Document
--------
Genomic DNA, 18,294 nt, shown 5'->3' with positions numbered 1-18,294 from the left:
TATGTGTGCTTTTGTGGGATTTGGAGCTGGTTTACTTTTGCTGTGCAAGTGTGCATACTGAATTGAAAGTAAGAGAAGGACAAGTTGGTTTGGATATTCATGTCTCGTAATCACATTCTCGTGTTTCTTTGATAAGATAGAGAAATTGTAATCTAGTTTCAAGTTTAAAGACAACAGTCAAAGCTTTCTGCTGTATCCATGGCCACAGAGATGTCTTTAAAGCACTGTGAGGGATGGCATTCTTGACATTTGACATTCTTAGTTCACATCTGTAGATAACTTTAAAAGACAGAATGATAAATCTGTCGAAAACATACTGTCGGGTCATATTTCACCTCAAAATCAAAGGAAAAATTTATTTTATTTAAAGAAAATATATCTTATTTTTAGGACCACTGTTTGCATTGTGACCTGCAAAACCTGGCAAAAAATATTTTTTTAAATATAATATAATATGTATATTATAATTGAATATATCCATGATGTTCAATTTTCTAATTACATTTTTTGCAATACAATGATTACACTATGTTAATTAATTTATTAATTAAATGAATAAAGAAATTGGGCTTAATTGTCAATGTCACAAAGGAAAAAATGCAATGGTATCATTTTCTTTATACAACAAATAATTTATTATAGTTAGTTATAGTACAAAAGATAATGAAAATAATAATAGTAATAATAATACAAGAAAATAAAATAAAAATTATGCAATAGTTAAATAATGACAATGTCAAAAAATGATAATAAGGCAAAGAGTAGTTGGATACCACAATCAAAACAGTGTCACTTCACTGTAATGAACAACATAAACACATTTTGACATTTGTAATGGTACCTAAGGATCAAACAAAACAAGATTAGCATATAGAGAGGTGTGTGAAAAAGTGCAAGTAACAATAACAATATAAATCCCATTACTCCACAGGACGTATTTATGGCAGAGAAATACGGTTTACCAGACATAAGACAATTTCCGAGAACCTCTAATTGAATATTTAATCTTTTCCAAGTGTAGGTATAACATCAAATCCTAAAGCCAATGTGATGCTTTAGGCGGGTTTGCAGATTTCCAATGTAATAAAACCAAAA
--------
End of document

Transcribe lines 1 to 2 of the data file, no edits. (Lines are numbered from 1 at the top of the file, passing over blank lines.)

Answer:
Genomic DNA, 18,294 nt, shown 5'->3' with positions numbered 1-18,294 from the left:
TATGTGTGCTTTTGTGGGATTTGGAGCTGGTTTACTTTTGCTGTGCAAGTGTGCATACTGAATTGAAAGTAAGAGAAGGACAAGTTGGTTTGGATATTCATGTCTCGTAATCACATTCTCGTGTTTCTTTGATAAGATAGAGAAATTGTAATCTAGTTTCAAGTTTAAAGACAACAGTCAAAGCTTTCTGCTGTATCCATGGCCACAGAGATGTCTTTAAAGCACTGTGAGGGATGGCATTCTTGACATTTGACATTCTTAGTTCACATCTGTAGATAACTTTAAAAGACAGAATGATAAATCTGTCGAAAACATACTGTCGGGTCATATTTCACCTCAAAATCAAAGGAAAAATTTATTTTATTTAAAGAAAATATATCTTATTTTTAGGACCACTGTTTGCATTGTGACCTGCAAAACCTGGCAAAAAATATTTTTTTAAATATAATATAATATGTATATTATAATTGAATATATCCATGATGTTCAATTTTCTAATTACATTTTTTGCAATACAATGATTACACTATGTTAATTAATTTATTAATTAAATGAATAAAGAAATTGGGCTTAATTGTCAATGTCACAAAGGAAAAAATGCAATGGTATCATTTTCTTTATACAACAAATAATTTATTATAGTTAGTTATAGTACAAAAGATAATGAAAATAATAATAGTAATAATAATACAAGAAAATAAAATAAAAATTATGCAATAGTTAAATAATGACAATGTCAAAAAATGATAATAAGGCAAAGAGTAGTTGGATACCACAATCAAAACAGTGTCACTTCACTGTAATGAACAACATAAACACATTTTGACATTTGTAATGGTACCTAAGGATCAAACAAAACAAGATTAGCATATAGAGAGGTGTGTGAAAAAGTGCAAGTAACAATAACAATATAAATCCCATTACTCCACAGGACGTATTTATGGCAGAGAAATACGGTTTACCAGACATAAGACAATTTCCGAGAACCTCTAATTGAATATTTAATCTTTTCCAAGTGTAGGTATAACATCAAATCCTAAAGCCAATGTGATGCTTTAGGCGGGTTTGCAGATTTCCAATGTAATAAAACCAAAA